Grounding themselves in the noted examples here as well as many cross-discipline, non-humanities based theorists, contemporary studies have taken embodiment further into a discourse exploring holistic embodiment, tactility and haptics. By contemporary, I mean from 1990 until 2010. Here we’ll look at 1990 to 2000 and in Chapter 2 we will look at 2000 to today.
From 1990 to 2000, hundreds of studies were released furthering this interdisciplinary discourse. At least twenty of those apply directly to us however, due to limitations, many of these will have to be condensed.
Drew Leder’s The Absent Body followed on from Sherrington’s work by taking philosophical conclusions from Leder’s medical background and found that “As such, the body itself is not a point but an organized field…Thus, at any given time the body manifests a gestalt structure.” Leder’s position within phenomenology is particularly interesting as he attempts to combine it with Cartesian thought through the use of his Cartesian-dualism term “a phenomenological vector” – this emerges from “the ecstatic and recessive nature of the lived body” which create vectors as “a structure of experience that makes possible and encourages the subject in certain practical…directions, while never mandating them as invariants [that might cause a conflict with Cartesian models of knowledge].” It is especially important to us because, as Merleau-Ponty engaged with Descartes, Leder does also and this connects to Beckett’s own philosophical path [from Cartesian to phenomenological] that this essay will detail. Leder’s Absent Body was published in 1990 and marked the beginning to two decades of renewed vigour in the discourse of tactility and embodied understanding.
This renewed vigour can be seen in the publications made in that first decade: The Irigaray Reader in 1991 alongside the 1998 release Textures of Light: Vision and Touch in Irigaray and 1999’s Irigaray and Deleuze conveyed a renewed interest in the feminist-phenomenologist Luce Irigaray; three books published revealed a renewed interest in the big thinkers of phenomenology – Routledge’s 1992 reprint of Merleau-Ponty’s The Phenomenology of Perception, Gaston Bachelard’s The Poetics of Space was reprinted by Beacon Press and The Cambridge Companion to Husserl was published in 1995; alongside the second edition 1996 reprint and re-titled work E.H. Weber and the Tactile Senses which was originally titled E.H. Weber: The Sense of Touch; especially important to us is Martin Jay’s 1994 book Downcast Eyes which explored the slow denigration of sight as the primary sense within 20th-Century French philosophical thought; 1993 saw the publication of Constance Classen’s anthropological approach to embodied understanding, Worlds of Sense – Classen is notable because she would later go on to edit The Book of Touch. In making this short list, my intention is not to show all of the works that have influenced this essay – by no means as there are more – but instead create a brief glimpse of the swell of publications that arose around our subject.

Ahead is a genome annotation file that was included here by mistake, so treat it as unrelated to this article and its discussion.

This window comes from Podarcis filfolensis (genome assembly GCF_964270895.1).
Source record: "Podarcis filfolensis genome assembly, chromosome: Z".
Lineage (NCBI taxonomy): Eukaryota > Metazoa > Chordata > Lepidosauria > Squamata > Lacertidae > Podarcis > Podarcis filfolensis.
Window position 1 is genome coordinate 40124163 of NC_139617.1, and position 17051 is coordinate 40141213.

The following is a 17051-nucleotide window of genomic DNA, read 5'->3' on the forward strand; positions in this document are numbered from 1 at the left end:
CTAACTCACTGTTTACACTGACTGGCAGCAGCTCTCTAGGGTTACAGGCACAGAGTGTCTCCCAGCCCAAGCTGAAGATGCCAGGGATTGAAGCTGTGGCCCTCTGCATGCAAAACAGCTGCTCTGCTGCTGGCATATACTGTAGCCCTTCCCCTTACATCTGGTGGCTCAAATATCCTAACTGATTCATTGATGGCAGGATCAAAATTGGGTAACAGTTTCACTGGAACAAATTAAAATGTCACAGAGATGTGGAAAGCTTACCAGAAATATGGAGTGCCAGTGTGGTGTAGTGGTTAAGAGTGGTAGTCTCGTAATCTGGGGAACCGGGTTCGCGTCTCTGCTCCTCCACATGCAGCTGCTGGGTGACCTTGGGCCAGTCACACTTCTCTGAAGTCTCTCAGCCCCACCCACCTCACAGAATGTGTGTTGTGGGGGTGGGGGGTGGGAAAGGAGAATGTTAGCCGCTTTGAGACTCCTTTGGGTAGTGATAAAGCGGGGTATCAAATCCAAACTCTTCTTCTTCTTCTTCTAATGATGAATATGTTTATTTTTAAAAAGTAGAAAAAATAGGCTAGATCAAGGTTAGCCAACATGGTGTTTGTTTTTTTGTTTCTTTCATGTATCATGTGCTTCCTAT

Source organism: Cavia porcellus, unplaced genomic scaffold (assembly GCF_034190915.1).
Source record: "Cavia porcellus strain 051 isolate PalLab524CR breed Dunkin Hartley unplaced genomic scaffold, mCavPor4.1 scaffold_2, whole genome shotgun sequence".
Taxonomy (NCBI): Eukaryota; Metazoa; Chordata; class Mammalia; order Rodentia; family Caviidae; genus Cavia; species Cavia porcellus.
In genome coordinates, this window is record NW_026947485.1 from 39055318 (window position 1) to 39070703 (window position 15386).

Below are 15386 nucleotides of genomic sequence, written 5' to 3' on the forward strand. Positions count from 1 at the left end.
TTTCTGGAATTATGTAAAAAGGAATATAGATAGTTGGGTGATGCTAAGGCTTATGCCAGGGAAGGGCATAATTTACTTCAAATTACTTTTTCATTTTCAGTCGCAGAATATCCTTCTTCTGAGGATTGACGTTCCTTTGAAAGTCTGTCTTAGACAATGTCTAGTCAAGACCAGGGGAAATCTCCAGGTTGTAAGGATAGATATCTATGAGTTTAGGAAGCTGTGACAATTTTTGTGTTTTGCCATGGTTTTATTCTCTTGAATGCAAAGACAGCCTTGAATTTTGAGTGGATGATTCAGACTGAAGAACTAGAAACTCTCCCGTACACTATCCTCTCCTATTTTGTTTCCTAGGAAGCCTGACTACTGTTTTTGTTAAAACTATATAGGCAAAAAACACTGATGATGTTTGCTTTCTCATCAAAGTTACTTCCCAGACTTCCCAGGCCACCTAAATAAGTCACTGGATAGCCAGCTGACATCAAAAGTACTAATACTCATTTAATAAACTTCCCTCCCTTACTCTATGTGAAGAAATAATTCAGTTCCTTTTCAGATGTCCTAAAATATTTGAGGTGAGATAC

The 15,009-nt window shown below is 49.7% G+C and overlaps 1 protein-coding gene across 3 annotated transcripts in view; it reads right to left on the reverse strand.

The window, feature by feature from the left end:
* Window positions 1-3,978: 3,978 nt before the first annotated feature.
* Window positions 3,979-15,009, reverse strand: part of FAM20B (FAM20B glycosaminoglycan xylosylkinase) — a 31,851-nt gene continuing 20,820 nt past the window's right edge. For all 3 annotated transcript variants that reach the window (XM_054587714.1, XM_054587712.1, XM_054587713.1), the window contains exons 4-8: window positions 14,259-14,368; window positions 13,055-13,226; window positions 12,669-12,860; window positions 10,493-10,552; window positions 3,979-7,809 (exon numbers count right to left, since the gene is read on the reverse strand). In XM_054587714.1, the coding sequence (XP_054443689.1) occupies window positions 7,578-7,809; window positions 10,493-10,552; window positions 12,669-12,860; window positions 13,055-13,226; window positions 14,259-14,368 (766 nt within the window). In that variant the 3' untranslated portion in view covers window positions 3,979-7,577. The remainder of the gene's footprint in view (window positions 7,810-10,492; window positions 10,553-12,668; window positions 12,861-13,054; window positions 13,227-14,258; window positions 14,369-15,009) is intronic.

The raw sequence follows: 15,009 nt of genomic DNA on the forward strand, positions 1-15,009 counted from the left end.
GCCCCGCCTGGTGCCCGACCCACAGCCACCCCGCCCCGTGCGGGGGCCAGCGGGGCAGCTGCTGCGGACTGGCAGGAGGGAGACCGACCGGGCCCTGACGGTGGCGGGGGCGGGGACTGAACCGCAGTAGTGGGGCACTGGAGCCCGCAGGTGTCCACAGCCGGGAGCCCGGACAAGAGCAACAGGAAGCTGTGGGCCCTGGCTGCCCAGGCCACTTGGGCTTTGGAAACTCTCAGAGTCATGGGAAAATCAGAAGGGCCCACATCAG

It is the continued hybridity of the social and the hard sciences with the humanities in this pre-and-post-millennial period that makes our study all the more potent. Access to technology and information has undergone an exponential growth in this period due to the increasing spread of the internet. This has lead to further growth in all areas of study but has been especially evident in artists exploring the limits of the scientific body. This exponential growth in interdisciplinary work has meant we now have a much fuller and more comprehensive lexicon of tactility.
This lexicon has bridged many disciplines and also made an art, initially presumed to be primarily based on vision, embodied – the art of cinema. Though there are precursors, we’ll begin our understanding of embodied cinema with Walter Benjamin because it runs truer to my line of thought and the analytical tools we need to look at Beckett’s works.
Benjamin’s famous essay, The Work of Art in the Age of Mechanical Reproduction, says “…the film, the distracting element of which is also primarily tactile, being based on changes of place and focus which periodically assail the spectator.” Benjamin’s essay was seminal in beginning to explore socio-political effects of new media in the 20th-Century and in detailing its importance. Here he has stated the way that film is somatically felt in the observer by way of habitually understanding and analyzing space. Much as Condillac argued that ‘touch…was capable of discovering space and also of instructing the other senses to relate their sensations to bodies extended in space’, Benjamin is arguing that cinema lets the senses project onto the screen and the on-screen actors project their senses, and their surrounds, onto the audience – reason enough for the labour of projectionists to be explored but also an entirely apt name for the practice. This dual process of reciprocal projection situates the audience within the space on screen and allows Sherrington’s proprioceptive centre to be shifted, through the eye, into a new habitat – and thus habit – of understanding. Contemporary film theorist Giuliana Bruno agrees when she says “From Condillac’s sensate statue to film’s own sentient cyborg, the sense of space is confirmed as more than the product of the eye alone…it is the tactile sense that extends surface into space” and “As a house of moving pictures, film is as habitable as the house we live in.”